The firm’s Siemens Energy branch is spearheading a consortium to build a £3.5m ammonia cracker in the UK, in Newcastle. The aim is to produce green hydrogen from ammonia at an industrial scale, at its point of use.

Siemens cites the high energy density and transport-ability of ammonia, along with the advantage of an existing supply chain infrastructure and the sustainable production of green ammonia from green hydrogen.

Siemens Energy Ventures is also a partner in the project along with FFI (the green branch of Fortescue Metals Group), the green hydrogen firm GeoPura, and Innovate UK, the national innovation agency.

“The system will be designed to deliver high-purity hydrogen, suitable for PEM fuel cell use, using FFI’s Metal Membrane Technology (MMT) purification process,” Siemens Explains.

“The MMT process developed by FFI and Australia’s national science agency, the Commonwealth Scientific and Industrial Research Organisation (CSIRO) is key to producing high-purity hydrogen from the ammonia cracking process,” Siemens adds. “It selectively filters the hydrogen whilst blocking other gases, allowing it to be used as a fuel and converted as needed, at the time of re-fuelling.

The Return Of The Hydrogen Car

In terms of providing sustainable hydrogen for off-grid use, the green ammonia project is off to a head start. GeoPura is already deploying its transportable green hydrogen fuel cell “Hydrogen Power Units” for use at off-grid locations including the site of the Netflix/BBC Winterwatch series and the ambitious HS2 zero carbon railway project.

If all goes according to plan, the new green ammonia cracker will be scaled up and put to use decarbonizing industrial facilities as well as grid-scale power generation and thermal energy.

In the meantime, Siemens also envisions some mobility applications for hydrogen from the green ammonia project.

The mobility angle circles back around to that Energy Department white paper from 16 years ago (here’s that link again). The paper was subtitled, “A Study of Issues Related to the Use Ammonia for On-Board Vehicular Hydrogen Storage.” DaimlerChrysler Corporation, Ford Motor Company, and General Motors were the automotive fuel cell stakeholders teaming up with the Energy Department to produce the paper.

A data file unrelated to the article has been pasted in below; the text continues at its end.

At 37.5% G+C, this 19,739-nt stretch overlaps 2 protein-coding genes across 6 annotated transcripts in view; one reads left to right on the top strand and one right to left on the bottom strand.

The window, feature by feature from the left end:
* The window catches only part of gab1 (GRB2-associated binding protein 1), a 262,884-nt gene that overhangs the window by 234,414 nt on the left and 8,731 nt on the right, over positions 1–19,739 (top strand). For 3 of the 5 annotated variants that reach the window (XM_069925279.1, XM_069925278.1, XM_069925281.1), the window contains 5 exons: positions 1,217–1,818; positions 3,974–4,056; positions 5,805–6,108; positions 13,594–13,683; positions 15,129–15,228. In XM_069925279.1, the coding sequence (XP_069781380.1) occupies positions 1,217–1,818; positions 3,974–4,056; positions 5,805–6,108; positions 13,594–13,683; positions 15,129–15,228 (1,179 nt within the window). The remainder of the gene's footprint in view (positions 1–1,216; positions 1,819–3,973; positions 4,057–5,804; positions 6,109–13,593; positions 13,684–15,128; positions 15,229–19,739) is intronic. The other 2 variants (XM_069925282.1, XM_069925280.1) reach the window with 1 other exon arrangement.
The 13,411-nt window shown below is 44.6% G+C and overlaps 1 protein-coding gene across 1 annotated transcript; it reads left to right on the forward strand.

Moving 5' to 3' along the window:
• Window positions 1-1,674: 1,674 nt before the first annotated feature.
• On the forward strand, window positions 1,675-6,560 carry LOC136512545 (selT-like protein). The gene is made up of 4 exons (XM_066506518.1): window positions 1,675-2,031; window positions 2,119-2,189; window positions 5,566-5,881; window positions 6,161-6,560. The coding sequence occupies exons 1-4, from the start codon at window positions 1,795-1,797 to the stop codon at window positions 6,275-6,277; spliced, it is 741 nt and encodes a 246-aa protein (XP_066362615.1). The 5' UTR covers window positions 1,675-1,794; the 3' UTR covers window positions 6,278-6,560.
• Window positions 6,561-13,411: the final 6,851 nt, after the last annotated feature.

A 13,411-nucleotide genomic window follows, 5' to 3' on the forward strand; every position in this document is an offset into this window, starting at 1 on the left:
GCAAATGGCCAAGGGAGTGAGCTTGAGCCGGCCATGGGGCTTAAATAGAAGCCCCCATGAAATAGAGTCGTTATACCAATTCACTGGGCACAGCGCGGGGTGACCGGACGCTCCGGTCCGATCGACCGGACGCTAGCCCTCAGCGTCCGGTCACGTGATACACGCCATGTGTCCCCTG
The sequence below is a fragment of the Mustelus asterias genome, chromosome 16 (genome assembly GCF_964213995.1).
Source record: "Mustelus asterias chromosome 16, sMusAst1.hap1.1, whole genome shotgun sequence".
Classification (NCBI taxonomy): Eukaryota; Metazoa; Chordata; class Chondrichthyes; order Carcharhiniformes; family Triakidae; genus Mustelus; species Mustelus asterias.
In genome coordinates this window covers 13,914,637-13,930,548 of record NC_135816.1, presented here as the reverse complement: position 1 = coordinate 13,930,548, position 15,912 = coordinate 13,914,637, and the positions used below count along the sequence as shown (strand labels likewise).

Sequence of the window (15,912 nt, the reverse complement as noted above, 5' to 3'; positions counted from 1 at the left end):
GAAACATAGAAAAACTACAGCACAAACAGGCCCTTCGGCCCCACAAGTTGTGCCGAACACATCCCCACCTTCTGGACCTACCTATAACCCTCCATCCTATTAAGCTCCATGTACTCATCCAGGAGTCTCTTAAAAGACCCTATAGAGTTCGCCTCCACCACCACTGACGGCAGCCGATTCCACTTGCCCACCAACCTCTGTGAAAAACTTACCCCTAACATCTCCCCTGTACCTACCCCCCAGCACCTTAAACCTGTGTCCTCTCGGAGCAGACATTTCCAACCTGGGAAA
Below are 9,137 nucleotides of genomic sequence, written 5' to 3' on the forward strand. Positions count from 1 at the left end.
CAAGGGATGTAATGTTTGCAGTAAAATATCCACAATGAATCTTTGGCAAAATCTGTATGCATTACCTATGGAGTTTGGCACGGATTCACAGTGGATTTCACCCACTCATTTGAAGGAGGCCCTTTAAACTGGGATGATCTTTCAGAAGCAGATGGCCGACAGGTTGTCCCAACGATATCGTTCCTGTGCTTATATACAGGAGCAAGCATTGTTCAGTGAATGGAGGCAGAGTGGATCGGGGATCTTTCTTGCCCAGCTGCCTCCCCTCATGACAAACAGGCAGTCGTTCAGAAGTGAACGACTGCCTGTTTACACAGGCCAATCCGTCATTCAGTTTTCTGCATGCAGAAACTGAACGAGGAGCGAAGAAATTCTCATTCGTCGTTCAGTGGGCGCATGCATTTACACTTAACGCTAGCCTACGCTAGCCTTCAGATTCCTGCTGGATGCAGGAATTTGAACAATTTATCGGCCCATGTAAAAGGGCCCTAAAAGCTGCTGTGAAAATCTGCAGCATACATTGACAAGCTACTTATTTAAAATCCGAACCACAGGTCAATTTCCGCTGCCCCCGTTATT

BP America, Chevron Corporation, ConocoPhillips, Exxon Mobil Corporation, and Shell Hydrogen were also on board, having spotted the potential for hydrogen fuel cell vehicles to provide them with a new market for hydrogen sourced from natural gas.

Things certainly have changed in the past 16 years. Hydrogen fuel cell vehicles have been slow to catch on here in the US, dispelling any thoughts of easy pickings in the mobility market for fossil energy stakeholders. If and when fuel cell vehicles go mainstream, fleet owners will most likely prefer to fuel up with green hydrogen, not fossil-sourced hydrogen.

As for green ammonia as an onboard hydrogen carrier for fuel cell vehicles, that appears to have fallen by the wayside. As of last year, the Energy Department’s US DRIVE partners seem to be focusing more attention on improving hydrogen storage tank technology.

At some point in the sparkling green future, green ammonia may also have to compete with liquid organic hydrogen carrierscarbon-based hydrogen “sponges” and other high tech storage materials for onboard energy storage in vehicles.

The shipping industry is a whole different story, as Maersk and other leading fleet owners begin to zero in on green ammonia fuel to decarbonize maritime emissions.

Extracted in full from: Green Ammonia To Solve Green Hydrogen Transport Conundrum (